Place as a tourism-related brand

    Chapter 18: Potential of destination branding for tourism promotion in Cameroon—– Evelyne N. Tegomoh and Jeff M. Molombe
    Chapter 19: Tale of Two Cities: Tourist destination branding and its role in nation branding in France—– Adam Wilson
    Chapter 20: Conflicts over authenticity and overtourism in destination branding: 'Blame the Bieber effect' in Iceland—– Natalia Yannopoulou, Koblarp Chandrasapth and Darren Kelsey



    Irene Theodoropoulou is Associate Professor of Sociolinguistics at Qatar University. Her current research interests lie at the intersection of Modern Greek and Arabic sociolinguistics, intercultural communication and discourse analysis with politics, architecture, communication studies and sports. Her geographical areas of interest include primarily Greece and the State of Qatar. She is the author of Sociolinguistics of Style and Social Class in Contemporary Athens (2014), and her most recent publications include journal articles in Language Policy, Sociolinguistic Studies, Lingua, Journal of Arabian Studies, Discourse & Society and Visual Communication. Currently, she is the Lead PI of an Impact Grant, funded by Qatar University, on sports-related branding.

    Johanna Tovar, née Woydack, is Assistant Professor at WU (Vienna University of Economics and Business) in the Department of Foreign Language Business Communication. Prior to moving to Austria, she was a postdoctoral fellow at City University Hong Kong. She received her PhD in Sociolinguistics from King’s College London and holds a master’s degree in Anthropology from the London School of Economics. She has done ethnographic fieldwork in a variety of organizations and workplaces, including call centers in Europe and Asia, pertaining to issues such as standardization, text trajectories, invisible work, resistance and compliance, monitoring, and migration. Her monograph Linguistic Ethnography of a Multilingual Call Center was published in 2019. Her most recent publications have appeared in journals such as Language in Society, the International Journal of Business Communication, English for Specific Purposes, and Sociolinguistic Studies.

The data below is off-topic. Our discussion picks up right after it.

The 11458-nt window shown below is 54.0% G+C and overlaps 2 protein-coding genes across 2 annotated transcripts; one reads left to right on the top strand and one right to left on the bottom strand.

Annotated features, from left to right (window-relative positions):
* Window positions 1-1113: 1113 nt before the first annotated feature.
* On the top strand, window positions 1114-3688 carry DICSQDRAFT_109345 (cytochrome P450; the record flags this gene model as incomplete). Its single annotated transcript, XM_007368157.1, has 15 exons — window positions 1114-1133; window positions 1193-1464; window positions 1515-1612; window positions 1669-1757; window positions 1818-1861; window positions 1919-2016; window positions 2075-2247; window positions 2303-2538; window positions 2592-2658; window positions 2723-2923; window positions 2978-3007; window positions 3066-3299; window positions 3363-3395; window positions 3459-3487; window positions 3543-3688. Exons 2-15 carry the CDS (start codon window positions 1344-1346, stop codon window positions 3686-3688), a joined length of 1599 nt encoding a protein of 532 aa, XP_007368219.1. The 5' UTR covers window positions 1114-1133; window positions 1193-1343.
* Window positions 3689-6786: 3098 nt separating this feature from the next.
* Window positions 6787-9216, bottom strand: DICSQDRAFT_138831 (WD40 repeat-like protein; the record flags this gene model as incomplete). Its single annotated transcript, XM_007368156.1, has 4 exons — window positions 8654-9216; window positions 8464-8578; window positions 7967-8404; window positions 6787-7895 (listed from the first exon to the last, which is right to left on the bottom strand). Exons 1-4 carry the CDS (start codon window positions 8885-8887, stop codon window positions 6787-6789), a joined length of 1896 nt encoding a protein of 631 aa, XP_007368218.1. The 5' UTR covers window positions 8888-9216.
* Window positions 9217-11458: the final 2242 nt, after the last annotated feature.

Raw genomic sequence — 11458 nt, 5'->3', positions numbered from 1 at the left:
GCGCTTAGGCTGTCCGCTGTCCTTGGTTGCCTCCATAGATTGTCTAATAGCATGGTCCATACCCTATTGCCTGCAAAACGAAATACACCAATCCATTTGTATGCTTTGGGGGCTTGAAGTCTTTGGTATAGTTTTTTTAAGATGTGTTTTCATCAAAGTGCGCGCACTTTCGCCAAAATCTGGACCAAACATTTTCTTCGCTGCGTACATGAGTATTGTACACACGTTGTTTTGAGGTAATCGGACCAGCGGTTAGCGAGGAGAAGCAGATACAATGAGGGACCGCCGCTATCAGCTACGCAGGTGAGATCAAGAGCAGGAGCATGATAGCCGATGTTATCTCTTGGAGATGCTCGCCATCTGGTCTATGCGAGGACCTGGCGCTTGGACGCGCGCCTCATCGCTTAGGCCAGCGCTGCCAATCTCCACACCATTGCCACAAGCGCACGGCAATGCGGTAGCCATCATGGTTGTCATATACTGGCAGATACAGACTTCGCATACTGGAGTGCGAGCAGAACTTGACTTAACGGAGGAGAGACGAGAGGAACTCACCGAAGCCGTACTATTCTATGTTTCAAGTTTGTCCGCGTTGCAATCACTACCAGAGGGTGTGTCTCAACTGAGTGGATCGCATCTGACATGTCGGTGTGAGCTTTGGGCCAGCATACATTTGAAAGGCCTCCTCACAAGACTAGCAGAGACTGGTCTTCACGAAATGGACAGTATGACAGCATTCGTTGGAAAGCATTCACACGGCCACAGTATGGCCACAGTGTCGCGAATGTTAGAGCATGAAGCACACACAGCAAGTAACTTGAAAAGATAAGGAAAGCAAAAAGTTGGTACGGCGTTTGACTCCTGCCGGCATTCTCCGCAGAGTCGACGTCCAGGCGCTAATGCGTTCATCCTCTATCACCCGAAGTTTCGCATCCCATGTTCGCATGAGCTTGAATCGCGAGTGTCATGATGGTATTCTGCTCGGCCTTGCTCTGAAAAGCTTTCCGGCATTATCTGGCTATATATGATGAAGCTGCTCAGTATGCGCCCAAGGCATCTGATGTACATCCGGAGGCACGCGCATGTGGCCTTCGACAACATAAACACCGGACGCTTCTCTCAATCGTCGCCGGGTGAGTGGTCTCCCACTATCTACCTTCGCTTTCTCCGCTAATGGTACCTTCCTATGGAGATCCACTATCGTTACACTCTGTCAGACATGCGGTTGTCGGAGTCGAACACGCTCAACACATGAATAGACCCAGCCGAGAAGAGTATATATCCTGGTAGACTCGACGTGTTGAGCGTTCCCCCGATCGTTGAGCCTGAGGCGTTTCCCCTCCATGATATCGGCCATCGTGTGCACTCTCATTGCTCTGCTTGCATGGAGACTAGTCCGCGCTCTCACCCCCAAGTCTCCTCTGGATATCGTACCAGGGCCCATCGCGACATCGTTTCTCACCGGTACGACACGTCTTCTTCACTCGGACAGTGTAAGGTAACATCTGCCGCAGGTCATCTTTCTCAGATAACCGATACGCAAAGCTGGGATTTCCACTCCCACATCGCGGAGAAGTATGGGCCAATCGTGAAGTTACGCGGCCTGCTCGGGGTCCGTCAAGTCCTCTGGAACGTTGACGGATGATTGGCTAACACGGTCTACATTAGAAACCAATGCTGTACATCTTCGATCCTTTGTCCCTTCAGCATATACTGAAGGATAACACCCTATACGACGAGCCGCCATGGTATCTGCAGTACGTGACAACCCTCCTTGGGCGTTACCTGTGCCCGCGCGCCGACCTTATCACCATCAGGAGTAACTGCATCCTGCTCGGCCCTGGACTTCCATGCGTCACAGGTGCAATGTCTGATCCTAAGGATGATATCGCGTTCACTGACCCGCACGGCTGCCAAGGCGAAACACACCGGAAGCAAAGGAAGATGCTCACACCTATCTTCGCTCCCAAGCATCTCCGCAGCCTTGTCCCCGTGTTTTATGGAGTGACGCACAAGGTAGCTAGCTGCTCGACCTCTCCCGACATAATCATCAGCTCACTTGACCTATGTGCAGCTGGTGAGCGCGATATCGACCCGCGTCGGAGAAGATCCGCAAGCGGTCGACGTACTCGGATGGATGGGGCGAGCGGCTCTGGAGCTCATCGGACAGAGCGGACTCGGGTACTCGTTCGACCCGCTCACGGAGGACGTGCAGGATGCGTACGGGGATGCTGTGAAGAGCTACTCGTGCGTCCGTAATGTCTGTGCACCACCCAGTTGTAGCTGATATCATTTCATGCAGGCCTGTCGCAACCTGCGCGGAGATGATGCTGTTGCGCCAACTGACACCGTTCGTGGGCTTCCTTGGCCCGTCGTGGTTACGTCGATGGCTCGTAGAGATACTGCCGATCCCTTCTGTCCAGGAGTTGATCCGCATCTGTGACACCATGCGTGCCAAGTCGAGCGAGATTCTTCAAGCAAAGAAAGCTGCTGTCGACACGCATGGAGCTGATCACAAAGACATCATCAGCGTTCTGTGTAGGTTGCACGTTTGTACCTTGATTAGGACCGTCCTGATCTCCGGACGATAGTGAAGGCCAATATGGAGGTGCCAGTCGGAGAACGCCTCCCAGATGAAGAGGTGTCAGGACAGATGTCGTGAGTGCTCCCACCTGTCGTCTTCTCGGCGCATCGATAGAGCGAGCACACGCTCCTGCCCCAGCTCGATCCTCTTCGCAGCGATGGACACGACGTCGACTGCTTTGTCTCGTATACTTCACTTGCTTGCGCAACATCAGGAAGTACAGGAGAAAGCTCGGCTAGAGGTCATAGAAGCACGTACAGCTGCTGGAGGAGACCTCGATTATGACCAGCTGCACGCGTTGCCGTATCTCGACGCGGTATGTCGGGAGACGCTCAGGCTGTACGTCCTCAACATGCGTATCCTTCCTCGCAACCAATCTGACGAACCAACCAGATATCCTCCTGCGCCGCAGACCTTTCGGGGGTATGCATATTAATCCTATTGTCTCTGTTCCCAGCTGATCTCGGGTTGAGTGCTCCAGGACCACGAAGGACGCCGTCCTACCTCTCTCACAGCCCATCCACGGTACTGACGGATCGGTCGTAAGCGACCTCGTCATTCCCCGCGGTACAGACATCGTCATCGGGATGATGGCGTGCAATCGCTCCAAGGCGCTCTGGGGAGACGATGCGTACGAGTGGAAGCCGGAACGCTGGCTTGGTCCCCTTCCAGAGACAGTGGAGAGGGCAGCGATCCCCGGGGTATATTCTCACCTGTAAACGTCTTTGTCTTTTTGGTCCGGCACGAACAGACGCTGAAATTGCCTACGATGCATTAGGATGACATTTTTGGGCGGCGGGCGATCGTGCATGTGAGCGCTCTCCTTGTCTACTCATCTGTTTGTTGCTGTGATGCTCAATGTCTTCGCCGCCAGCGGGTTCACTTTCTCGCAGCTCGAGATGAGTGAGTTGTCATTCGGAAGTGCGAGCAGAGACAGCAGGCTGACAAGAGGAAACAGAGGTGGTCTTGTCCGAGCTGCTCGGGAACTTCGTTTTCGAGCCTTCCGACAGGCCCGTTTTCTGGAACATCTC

An authoritative collection offering a comprehensive account of the ways in which places are branded. Covering an impressive geo-political range of contexts and employing a variety of theoretical and analytical approaches, this book breaks new ground in contemporary sociolinguistic inquiry.

    - Tommaso Milani, Professor of Multilingualism, University of Gothenburg


    Language and symbols are at the heart of the nation’s brand. Bringing together expert contributions from linguistics, anthropology and management, Theodoropoulou and Tovar show us how to recognize the power and limits of discursive and semiotic forms. This robust and multidisciplinary volume will be of use to international practitioners, policy makers and scholars to make sense of national promotion in global communication circuits.

    - Melissa Aronczyk, Associate Professor of Journalism & Media Studies, Rutgers University


    In this timely and impressive collection, Theodoropoulou and Tovar bring together a wide range of case studies on place and nation branding in a world on the cusp of the C19 pandemic. The book persuasively demonstrates the centrality of discourse and the confluence of politics, profits and partisanship in contemporary nation building.

    - Adam Jaworski, Chair Professor of Sociolinguistics, University of Hong Kong

    Research companion to language and country branding is a wide-ranging, interdisciplinary, polyvalent, and theoretically innovative book suited both for novices and experts. It is written by scholars and researchers from different disciplines and as both a theoretical and practical ‘companion’ for those interested in the role of language in country branding.

    - Giovanna Parmigiani, Harvard Divinity School and CSWR, Harvard University